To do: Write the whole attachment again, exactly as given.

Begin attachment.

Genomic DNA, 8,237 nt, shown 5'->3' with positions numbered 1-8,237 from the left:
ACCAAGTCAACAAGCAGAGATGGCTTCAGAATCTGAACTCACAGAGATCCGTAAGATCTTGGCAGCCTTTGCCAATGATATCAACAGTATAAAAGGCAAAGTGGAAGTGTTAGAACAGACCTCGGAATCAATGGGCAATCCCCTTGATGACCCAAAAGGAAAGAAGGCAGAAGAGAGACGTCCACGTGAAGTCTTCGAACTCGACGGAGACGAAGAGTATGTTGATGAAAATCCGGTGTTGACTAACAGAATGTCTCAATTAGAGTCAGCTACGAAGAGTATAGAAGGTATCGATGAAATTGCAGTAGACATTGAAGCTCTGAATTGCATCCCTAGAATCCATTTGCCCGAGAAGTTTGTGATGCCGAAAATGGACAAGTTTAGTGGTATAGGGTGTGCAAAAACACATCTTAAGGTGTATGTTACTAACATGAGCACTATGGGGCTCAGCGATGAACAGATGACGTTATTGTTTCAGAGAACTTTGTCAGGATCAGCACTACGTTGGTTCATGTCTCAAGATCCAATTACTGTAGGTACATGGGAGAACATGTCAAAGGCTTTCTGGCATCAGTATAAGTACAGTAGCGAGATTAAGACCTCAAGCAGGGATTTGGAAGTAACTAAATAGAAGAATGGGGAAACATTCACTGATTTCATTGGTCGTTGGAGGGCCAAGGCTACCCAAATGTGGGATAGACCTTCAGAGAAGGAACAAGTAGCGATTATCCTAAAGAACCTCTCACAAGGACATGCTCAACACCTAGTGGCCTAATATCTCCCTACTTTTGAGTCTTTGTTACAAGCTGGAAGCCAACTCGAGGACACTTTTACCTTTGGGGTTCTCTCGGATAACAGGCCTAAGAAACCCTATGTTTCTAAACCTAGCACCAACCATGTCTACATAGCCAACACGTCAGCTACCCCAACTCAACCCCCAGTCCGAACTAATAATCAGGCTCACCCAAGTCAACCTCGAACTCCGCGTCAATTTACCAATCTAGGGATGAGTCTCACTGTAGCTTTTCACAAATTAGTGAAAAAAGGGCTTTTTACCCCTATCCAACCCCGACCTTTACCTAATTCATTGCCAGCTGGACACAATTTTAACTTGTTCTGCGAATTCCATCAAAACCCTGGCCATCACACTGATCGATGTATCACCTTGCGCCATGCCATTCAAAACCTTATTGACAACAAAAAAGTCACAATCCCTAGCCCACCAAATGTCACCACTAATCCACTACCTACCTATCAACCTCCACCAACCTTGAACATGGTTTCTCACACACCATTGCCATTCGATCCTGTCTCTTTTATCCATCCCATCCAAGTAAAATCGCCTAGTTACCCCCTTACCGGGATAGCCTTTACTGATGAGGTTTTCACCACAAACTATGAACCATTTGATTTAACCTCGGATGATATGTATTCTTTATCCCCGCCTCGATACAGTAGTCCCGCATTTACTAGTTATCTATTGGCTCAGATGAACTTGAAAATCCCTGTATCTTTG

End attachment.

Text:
Genomic DNA, 8,237 nt, shown 5'->3' with positions numbered 1-8,237 from the left:
ACCAAGTCAACAAGCAGAGATGGCTTCAGAATCTGAACTCACAGAGATCCGTAAGATCTTGGCAGCCTTTGCCAATGATATCAACAGTATAAAAGGCAAAGTGGAAGTGTTAGAACAGACCTCGGAATCAATGGGCAATCCCCTTGATGACCCAAAAGGAAAGAAGGCAGAAGAGAGACGTCCACGTGAAGTCTTCGAACTCGACGGAGACGAAGAGTATGTTGATGAAAATCCGGTGTTGACTAACAGAATGTCTCAATTAGAGTCAGCTACGAAGAGTATAGAAGGTATCGATGAAATTGCAGTAGACATTGAAGCTCTGAATTGCATCCCTAGAATCCATTTGCCCGAGAAGTTTGTGATGCCGAAAATGGACAAGTTTAGTGGTATAGGGTGTGCAAAAACACATCTTAAGGTGTATGTTACTAACATGAGCACTATGGGGCTCAGCGATGAACAGATGACGTTATTGTTTCAGAGAACTTTGTCAGGATCAGCACTACGTTGGTTCATGTCTCAAGATCCAATTACTGTAGGTACATGGGAGAACATGTCAAAGGCTTTCTGGCATCAGTATAAGTACAGTAGCGAGATTAAGACCTCAAGCAGGGATTTGGAAGTAACTAAATAGAAGAATGGGGAAACATTCACTGATTTCATTGGTCGTTGGAGGGCCAAGGCTACCCAAATGTGGGATAGACCTTCAGAGAAGGAACAAGTAGCGATTATCCTAAAGAACCTCTCACAAGGACATGCTCAACACCTAGTGGCCTAATATCTCCCTACTTTTGAGTCTTTGTTACAAGCTGGAAGCCAACTCGAGGACACTTTTACCTTTGGGGTTCTCTCGGATAACAGGCCTAAGAAACCCTATGTTTCTAAACCTAGCACCAACCATGTCTACATAGCCAACACGTCAGCTACCCCAACTCAACCCCCAGTCCGAACTAATAATCAGGCTCACCCAAGTCAACCTCGAACTCCGCGTCAATTTACCAATCTAGGGATGAGTCTCACTGTAGCTTTTCACAAATTAGTGAAAAAAGGGCTTTTTACCCCTATCCAACCCCGACCTTTACCTAATTCATTGCCAGCTGGACACAATTTTAACTTGTTCTGCGAATTCCATCAAAACCCTGGCCATCACACTGATCGATGTATCACCTTGCGCCATGCCATTCAAAACCTTATTGACAACAAAAAAGTCACAATCCCTAGCCCACCAAATGTCACCACTAATCCACTACCTACCTATCAACCTCCACCAACCTTGAACATGGTTTCTCACACACCATTGCCATTCGATCCTGTCTCTTTTATCCATCCCATCCAAGTAAAATCGCCTAGTTACCCCCTTACCGGGATAGCCTTTACTGATGAGGTTTTCACCACAAACTATGAACCATTTGATTTAACCTCGGATGATATGTATTCTTTATCCCCGCCTCGATACAGTAGTCCCGCATTTACTAGTTATCTATTGGCTCAGATGAACTTGAAAATCCCTGTATCTTTG